Sunday, November 22, 2009

Skellig Michael

"Looking back from the great civilizations of twelfth-century France or seventeenth-century Rome, it is hard to believe that for quite a long time-almost a hundred years-western Christianity survived by clinging to places like Skellig Michael, a pinnacle of rock eighteen miles from the Irish coast, rising seven hundred feet ot of the sea".
                                             Sir Kenneth Clark's Civilization

I love this quote by Sir Kenneth Clark, and as I reead it, it makes me pause and think about how God often works in the most unusual and unpredictable ways. Think of it, as this is truly one of the great chapters in the history of the Christian faith. That Western Christianity could "hang in the balance" in such an obscure place as Skellig Michael, and later thrive in other parts of Europe, is well, truly amazing, and one of God's great gifts to mankind. Here is the sweet irony: there was more divine sweetness and light found in Skellig, than in any of the so called  "great cities" of Europe including London, Rome, and Paris. To me, this is a great historical lesson that God often works outside our best efforts, and is often hidden. Still, the still small voice.  And as with cities, probably so denominations and churches.

The Celts frequently referred to these sacred spots and events as "the place of one's resurrection", that is, the place where one struggled and worked out what God meant to be. It's understandable why the Celts would seek out such an isolated place like Skellig. No distractions, little else to focus on than one's faith. Leaving all the comforts of home behind. Kind of like a spiritual boot camp, though this time for life.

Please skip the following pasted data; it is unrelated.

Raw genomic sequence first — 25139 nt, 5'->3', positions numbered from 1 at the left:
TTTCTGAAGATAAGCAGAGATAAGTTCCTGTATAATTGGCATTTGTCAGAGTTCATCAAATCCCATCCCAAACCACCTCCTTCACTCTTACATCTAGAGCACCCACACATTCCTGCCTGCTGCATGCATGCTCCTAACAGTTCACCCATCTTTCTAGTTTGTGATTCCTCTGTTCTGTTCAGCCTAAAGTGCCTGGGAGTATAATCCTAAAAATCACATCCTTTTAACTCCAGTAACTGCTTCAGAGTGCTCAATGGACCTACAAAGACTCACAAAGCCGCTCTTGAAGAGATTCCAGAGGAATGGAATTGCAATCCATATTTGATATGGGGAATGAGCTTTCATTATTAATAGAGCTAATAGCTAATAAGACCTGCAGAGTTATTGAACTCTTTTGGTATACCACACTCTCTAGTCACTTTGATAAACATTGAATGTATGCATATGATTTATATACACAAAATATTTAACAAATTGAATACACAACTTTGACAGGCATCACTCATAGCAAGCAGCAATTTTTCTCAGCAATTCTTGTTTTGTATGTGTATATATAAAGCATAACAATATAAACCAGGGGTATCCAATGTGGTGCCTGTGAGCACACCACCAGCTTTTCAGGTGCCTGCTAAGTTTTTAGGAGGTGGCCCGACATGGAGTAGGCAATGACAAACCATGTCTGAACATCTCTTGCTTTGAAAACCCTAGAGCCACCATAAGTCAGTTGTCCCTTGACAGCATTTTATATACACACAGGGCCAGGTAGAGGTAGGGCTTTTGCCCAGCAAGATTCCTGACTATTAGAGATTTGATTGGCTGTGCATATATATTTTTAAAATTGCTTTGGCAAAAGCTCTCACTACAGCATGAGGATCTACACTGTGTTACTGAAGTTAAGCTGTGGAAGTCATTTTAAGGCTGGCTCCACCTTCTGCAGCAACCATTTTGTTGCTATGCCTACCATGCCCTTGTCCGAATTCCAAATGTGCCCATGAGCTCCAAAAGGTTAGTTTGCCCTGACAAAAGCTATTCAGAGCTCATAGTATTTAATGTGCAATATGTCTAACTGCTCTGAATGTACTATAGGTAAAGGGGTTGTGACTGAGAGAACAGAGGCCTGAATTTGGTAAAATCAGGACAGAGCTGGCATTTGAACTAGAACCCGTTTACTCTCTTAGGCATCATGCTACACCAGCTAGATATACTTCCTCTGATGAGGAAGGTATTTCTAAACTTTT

In a psychological sense, we can have our Skellig's anywhere. In our relationships, in the workplace, and even in our churches. And when it comes to that "inner work" many of us flee because we realize that like the steep slopes of Skellig, hard and focused labor is involved. Often, we run from the very tasks we need to do. So when we do, take heart, think back to Skellig Michael, and remember the lessons of that little community. Hard to imagine, that in the many of the so called civilized places in the Western world that both in piety and in scholarship, they were eclipsed by Skellig Michael.

One day, I plan to make another trip to Ireland. I was there once in 1977. I would want to visit Skellig Michael, make the rough sea journey, climb the rock steps, brace myself against the wind, listen to the churning sea below, look over to Little Skellig, and imagine what life was like there for the few who braved it. Even thousands of miles away, and centuries removed, their devotion makes me question some of my own understanding of Christianity.

In the meantime, I must admire from afar. I'm not sure how many of you are familiar with the Canadian singer, Loreena McKennitt. Her music is wonderful, a strange blend of Celtic and mystical themes, including "The Mystics Dream", "The Dark Night of the Soul", "All SoulsNight". She has a thoughtful song entitled Skellig Michael and the video captures both in words and pictures the terrible beauty of Skellig. I often listen to it, and it never fails to carry my imagination to a place far away.

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